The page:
The government shutdown has certainly affected many areas of life for citizens and government employees, but in Idaho, the shutdown is hurting a family in a unique way. The search for Jo Elliott-Blakeslee, who went missing in the Craters of the Moon National Monument Park, has been significantly hampered by the lack of government employees to help with the search.
The 63-year-old doctor went hiking and camping with friend Amelia Linkert on September 21. Authorities began searching when the two failed to return home after the trip, and they discovered Linkert's body four days later. Their car was also found with their purses, cellphones and dogs inside… but no sign of Blakeslee.
When the government shut down, things changed dramatically. Sixteen of the 19 employees were forced to go on furlough. Only three remained, to keep the Monument running safely, but it's unknown whether they will be paid for their work. Thankfully, though, 10 unpaid rangers have volunteered to help carry on with the search.
"The shutdown has certainly complicated things, and we're all on non-pay status at this point," Ted Stout, chief of interpretation and education at the monument, told Fox News. "There are a lot of questions as to how this all works, questions as to whether or not we'll be paid… It's another complicating factor."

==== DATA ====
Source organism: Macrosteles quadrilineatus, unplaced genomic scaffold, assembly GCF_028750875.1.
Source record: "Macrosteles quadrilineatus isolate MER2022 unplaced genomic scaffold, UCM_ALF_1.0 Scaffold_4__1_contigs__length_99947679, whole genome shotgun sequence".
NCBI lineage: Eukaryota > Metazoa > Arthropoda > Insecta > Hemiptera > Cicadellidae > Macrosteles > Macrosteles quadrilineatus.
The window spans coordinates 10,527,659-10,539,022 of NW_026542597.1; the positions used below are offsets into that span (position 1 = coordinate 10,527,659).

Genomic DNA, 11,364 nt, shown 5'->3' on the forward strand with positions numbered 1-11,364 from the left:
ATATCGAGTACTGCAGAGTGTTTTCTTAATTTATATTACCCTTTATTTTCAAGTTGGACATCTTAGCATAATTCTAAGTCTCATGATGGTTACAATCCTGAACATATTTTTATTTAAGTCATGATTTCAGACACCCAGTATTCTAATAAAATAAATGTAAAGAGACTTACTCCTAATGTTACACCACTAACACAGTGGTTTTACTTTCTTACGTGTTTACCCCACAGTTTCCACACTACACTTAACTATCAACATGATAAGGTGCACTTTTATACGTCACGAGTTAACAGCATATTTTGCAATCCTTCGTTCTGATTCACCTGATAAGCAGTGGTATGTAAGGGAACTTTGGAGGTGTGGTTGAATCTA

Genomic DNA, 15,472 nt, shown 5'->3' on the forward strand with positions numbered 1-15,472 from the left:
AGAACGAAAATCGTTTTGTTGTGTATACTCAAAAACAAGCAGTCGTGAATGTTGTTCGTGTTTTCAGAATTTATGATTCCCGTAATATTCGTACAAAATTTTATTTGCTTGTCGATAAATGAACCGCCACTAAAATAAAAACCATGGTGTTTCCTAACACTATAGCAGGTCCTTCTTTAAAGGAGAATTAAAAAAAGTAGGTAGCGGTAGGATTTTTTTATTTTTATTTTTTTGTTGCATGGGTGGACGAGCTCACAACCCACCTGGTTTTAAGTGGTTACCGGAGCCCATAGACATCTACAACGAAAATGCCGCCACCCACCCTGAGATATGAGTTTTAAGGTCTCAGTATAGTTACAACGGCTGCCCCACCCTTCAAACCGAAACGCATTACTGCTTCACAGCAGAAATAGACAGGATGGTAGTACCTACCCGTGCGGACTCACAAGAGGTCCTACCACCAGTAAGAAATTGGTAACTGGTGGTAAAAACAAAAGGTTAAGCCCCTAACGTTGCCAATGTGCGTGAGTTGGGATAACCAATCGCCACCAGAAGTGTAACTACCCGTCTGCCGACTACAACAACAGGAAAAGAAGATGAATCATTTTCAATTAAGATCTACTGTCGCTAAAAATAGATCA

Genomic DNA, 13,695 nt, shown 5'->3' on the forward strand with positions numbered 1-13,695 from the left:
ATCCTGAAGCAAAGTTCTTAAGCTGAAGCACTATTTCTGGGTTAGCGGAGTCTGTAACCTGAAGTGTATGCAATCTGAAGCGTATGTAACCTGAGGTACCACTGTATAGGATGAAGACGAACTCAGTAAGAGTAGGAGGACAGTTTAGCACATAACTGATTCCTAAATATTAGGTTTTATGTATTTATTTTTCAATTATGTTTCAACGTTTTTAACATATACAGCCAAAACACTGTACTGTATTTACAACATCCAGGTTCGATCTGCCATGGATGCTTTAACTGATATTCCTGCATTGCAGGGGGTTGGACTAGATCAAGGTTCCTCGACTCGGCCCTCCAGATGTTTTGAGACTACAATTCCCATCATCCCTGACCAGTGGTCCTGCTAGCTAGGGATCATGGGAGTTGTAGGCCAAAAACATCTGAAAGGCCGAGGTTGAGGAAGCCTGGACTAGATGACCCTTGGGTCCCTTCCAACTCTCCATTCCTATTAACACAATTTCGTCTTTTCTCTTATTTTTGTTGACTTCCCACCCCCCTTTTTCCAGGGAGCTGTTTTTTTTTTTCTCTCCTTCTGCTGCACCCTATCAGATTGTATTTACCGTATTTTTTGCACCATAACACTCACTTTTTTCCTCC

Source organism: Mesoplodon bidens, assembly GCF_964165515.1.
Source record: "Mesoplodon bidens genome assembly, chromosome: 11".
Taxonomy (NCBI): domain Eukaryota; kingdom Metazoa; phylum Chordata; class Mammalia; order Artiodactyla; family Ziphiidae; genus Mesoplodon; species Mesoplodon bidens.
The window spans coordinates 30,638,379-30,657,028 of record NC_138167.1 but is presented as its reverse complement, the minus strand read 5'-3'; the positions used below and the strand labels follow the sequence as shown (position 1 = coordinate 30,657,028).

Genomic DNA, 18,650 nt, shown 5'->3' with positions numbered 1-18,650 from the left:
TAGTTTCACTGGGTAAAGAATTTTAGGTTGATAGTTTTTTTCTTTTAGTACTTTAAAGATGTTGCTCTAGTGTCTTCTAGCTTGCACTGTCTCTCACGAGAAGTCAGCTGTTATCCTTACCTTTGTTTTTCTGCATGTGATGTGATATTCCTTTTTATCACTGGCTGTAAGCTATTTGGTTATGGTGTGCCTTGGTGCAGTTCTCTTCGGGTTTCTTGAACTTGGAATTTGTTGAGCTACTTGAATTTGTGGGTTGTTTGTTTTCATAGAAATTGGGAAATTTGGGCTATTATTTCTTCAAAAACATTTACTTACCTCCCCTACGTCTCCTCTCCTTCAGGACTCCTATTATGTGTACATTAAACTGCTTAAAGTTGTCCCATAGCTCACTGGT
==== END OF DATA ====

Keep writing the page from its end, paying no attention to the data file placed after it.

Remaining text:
Blakeslee's family has continued to call for volunteers to help search for their loved one. They have started a Facebook page to help bring awareness to her status and hopefully recruit people to search whenever possible.
"We realize the chance of Dr. Jo surviving in temperatures that have dipped below freezing are slim," a statement by the family said. "However, we are not ruling out the outside chance that she has found shelter in a cave or under vegetation. Either way, we are committed to bringing her home and are actively recruiting volunteers with backcountry experience to keep the search going."